In the end, however, we have come a long way since the dark days of debtors’ prisons, and our modern American bankruptcy law provides greater balance for the interests of creditors, debtors, and society at large than at any time in Western history.

[1] See

[2] Id.

[3] David McNalley, Greek Lessons: Democracy Versus Debt Bondage,

[4] Alan N. Resnick and Henry J. Sommer, eds., Collier on Bankruptcy, 16th Ed., 20.01[1] (2009 update)

[5] Id.

[6] Juliet M. Moringiello, Bankruptcy Issues, Law and Policy, 6th ed., American Bankruptcy Institute, 155 (2010)

[7] See Resnick and Sommer, supra at 20.01.

[8] Id.

[9] Rafael Efrat, Bankruptcy Stigma: Plausible Causes for Shifting Norms, 22 Emory Bankr. Dev. J., 481, 482, (2006)

[10] See Moringiello, supra, at 155.
[11] Martin A. Fray and Sidney K. Swinson, Introduction to Bankruptcy Law, 6th ed. (2012) at 2.

[12] 2 William Blackstone, Commentaries on the Laws of England *473-74, as quoted in Rafael Efrat, The Evolution of Bankruptcy Stigma, 7 Theoretical Inq. L. 365, 369 (2006).

[13] U.S. Const. art. 1, §8, cl. 4

[14] The Federalist No. 42, at 271 (James Madison) (Clinton Rossiter ed. 1961), cited in Resnick and Sommer, supra at 20.01[2].

[15] See Fray and Swinson, supra.

[16] See Moringiello, supra at 156
[17] Id.

5 years 6 months ago

Moyer v Koster et al (In re Przybysz), Adv. Pro. Case No. 12-80174 (Hon. Scott W. Dales, Sept. 25, 2012).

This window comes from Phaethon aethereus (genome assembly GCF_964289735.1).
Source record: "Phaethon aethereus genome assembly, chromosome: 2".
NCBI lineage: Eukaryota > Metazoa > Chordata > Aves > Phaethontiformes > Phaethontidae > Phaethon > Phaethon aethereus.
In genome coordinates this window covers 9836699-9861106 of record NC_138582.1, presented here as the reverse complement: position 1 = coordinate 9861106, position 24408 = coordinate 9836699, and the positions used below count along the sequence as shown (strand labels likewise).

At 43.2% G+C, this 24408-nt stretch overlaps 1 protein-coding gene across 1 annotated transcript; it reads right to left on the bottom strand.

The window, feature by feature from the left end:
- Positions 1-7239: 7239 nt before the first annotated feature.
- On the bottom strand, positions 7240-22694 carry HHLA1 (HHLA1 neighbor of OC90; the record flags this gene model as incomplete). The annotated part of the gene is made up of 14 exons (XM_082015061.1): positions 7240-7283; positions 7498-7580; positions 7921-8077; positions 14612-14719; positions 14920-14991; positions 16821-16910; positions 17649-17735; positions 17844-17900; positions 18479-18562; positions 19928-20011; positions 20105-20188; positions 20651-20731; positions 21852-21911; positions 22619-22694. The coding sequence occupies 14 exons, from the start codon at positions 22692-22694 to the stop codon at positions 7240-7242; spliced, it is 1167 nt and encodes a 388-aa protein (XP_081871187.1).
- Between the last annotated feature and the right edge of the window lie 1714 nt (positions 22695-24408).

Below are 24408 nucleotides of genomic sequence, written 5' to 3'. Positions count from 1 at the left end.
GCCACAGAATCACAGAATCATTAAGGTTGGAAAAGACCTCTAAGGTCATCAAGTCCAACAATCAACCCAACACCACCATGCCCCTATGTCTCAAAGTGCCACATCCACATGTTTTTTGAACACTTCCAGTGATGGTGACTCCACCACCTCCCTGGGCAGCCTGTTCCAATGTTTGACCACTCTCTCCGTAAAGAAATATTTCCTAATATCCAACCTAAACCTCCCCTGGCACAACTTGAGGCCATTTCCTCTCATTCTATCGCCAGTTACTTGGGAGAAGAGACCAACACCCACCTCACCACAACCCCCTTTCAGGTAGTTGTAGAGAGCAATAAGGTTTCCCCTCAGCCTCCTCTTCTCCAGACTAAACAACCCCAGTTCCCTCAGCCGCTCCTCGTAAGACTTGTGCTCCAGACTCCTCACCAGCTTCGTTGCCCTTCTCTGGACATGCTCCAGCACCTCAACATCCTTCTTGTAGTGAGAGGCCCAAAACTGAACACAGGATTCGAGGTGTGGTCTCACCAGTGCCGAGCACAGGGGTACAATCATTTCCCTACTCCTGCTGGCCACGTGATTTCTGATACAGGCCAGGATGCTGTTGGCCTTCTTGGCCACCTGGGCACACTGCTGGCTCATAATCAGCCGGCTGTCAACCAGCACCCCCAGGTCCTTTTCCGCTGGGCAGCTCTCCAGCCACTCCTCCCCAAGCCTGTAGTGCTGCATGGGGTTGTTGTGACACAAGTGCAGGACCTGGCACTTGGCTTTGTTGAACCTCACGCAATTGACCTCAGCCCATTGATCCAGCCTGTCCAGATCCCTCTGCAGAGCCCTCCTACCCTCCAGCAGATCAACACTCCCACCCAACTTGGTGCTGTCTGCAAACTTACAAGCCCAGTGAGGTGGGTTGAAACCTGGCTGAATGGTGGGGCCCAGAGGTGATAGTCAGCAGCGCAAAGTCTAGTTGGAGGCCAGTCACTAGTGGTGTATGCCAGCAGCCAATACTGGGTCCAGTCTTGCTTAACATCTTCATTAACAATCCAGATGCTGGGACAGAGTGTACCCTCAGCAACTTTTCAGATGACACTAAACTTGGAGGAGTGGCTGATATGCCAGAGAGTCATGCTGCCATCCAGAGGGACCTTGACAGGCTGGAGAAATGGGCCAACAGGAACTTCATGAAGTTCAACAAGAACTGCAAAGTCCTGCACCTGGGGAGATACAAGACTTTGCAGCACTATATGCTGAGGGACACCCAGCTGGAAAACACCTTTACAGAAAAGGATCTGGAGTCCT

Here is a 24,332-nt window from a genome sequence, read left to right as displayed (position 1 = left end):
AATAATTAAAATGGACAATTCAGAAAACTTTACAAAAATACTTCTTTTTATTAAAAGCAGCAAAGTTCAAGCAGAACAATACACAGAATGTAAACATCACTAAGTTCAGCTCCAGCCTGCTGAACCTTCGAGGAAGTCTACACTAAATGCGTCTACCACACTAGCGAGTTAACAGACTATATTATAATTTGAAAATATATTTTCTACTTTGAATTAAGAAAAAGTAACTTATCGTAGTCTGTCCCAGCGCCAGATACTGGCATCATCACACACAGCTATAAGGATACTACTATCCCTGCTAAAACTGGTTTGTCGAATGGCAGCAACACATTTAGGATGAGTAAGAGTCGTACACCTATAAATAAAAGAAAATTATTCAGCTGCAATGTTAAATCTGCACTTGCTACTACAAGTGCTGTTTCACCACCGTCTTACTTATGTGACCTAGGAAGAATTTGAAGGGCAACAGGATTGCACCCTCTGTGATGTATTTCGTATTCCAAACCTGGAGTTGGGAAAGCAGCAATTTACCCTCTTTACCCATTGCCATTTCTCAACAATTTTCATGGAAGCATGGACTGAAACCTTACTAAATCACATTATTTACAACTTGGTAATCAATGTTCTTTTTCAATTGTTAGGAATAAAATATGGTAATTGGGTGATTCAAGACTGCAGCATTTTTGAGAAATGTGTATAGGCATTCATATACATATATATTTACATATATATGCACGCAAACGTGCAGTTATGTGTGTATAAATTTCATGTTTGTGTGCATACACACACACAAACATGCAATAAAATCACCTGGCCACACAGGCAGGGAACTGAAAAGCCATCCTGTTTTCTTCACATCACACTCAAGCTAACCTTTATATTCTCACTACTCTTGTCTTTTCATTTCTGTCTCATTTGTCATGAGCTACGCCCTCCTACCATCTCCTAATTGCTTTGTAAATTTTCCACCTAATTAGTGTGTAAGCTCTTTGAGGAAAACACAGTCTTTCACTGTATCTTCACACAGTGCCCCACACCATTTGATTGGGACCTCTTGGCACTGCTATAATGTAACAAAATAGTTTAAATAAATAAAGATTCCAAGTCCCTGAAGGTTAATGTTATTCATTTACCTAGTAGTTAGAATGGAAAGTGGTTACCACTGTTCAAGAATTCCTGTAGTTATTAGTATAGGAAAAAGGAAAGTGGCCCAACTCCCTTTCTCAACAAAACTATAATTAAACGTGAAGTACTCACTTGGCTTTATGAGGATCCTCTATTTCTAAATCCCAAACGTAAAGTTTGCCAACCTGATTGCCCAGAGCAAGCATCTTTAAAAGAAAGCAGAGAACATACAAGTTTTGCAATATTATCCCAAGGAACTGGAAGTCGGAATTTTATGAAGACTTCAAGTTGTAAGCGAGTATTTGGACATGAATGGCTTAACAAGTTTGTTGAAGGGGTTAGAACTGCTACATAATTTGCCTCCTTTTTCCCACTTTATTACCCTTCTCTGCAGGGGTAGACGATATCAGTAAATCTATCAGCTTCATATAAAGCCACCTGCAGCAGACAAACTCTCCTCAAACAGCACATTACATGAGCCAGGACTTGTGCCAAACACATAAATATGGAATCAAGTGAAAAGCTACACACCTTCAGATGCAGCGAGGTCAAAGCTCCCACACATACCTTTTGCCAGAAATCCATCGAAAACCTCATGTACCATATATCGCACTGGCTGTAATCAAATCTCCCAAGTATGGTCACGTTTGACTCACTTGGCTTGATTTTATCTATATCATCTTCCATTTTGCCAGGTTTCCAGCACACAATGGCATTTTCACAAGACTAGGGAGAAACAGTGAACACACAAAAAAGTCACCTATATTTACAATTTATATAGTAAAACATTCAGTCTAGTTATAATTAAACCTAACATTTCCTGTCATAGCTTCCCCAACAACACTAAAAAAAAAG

A recent decision from the Bankruptcy Court of the Western District of Michigan serves as a lesson and reminder to attorneys that complaints must do more than recite legal conclusions – they also must allege sufficient facts to put defendants on notice of the claims and of possible defenses. Read More ›
Tags: Chapter 7, Western District of Michigan

5 years 6 months ago

Filing any type of bankruptcy will require you to attend a 341 meeting – often referred to as the meeting of creditors, though creditors rarely make an appearance.  If you filed a Chapter 7 or Chapter 13 bankruptcy, the trustee administering your case will conduct the hearing. If you file a Chapter 11, the U.S. Trustee, or at least one of her staff attorneys, will be conducting the hearing.  To prove that you are who you say you are, the U.S. Trustee requires two forms of identification, one of which is a government issued paper with your social security card on it. Unfortunately, that little wallet sized card is often misplaced or lost prior to the hearing, so in a pinch, a W-2 or a pay stub from your employer will work, though a self-prepared tax return will not, as that was not issued from a third-party. 
The best option is to always have a copy of your social security card with you.  I’ve lost mine before. When I wanted to replace it, I drove down to the nearest social security office in Atlanta and fill out the appropriate paperwork.  I had to stand in line for about 20 minutes, but the whole process took about an hour.  I received a new card in the mail within 10 days. Be sure to bring your driver’s license or passport with you.  Again, if you are in a pinch, a W-2 will typically satisfy most trustees identification requirements.